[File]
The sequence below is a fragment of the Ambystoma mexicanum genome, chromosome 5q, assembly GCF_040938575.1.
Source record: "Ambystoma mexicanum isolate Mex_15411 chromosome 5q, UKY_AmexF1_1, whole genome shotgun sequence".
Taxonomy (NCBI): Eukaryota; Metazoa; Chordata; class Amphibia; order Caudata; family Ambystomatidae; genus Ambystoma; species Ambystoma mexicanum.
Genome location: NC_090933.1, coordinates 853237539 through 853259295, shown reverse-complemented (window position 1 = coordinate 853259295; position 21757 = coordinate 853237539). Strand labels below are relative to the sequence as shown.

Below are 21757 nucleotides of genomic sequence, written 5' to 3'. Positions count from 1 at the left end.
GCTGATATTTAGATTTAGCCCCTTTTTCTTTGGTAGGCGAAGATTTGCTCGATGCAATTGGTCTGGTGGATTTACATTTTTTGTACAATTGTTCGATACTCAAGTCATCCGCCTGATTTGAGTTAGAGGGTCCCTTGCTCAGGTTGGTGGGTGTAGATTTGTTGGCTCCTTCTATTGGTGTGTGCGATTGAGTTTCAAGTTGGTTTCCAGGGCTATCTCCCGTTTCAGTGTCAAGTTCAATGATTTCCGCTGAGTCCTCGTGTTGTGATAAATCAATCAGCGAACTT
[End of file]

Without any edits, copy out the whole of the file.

The sequence below is a fragment of the Ambystoma mexicanum genome, chromosome 5q, assembly GCF_040938575.1.
Source record: "Ambystoma mexicanum isolate Mex_15411 chromosome 5q, UKY_AmexF1_1, whole genome shotgun sequence".
Taxonomy (NCBI): Eukaryota; Metazoa; Chordata; class Amphibia; order Caudata; family Ambystomatidae; genus Ambystoma; species Ambystoma mexicanum.
Genome location: NC_090933.1, coordinates 853237539 through 853259295, shown reverse-complemented (window position 1 = coordinate 853259295; position 21757 = coordinate 853237539). Strand labels below are relative to the sequence as shown.

Below are 21757 nucleotides of genomic sequence, written 5' to 3'. Positions count from 1 at the left end.
GCTGATATTTAGATTTAGCCCCTTTTTCTTTGGTAGGCGAAGATTTGCTCGATGCAATTGGTCTGGTGGATTTACATTTTTTGTACAATTGTTCGATACTCAAGTCATCCGCCTGATTTGAGTTAGAGGGTCCCTTGCTCAGGTTGGTGGGTGTAGATTTGTTGGCTCCTTCTATTGGTGTGTGCGATTGAGTTTCAAGTTGGTTTCCAGGGCTATCTCCCGTTTCAGTGTCAAGTTCAATGATTTCCGCTGAGTCCTCGTGTTGTGATAAATCAATCAGCGAACTT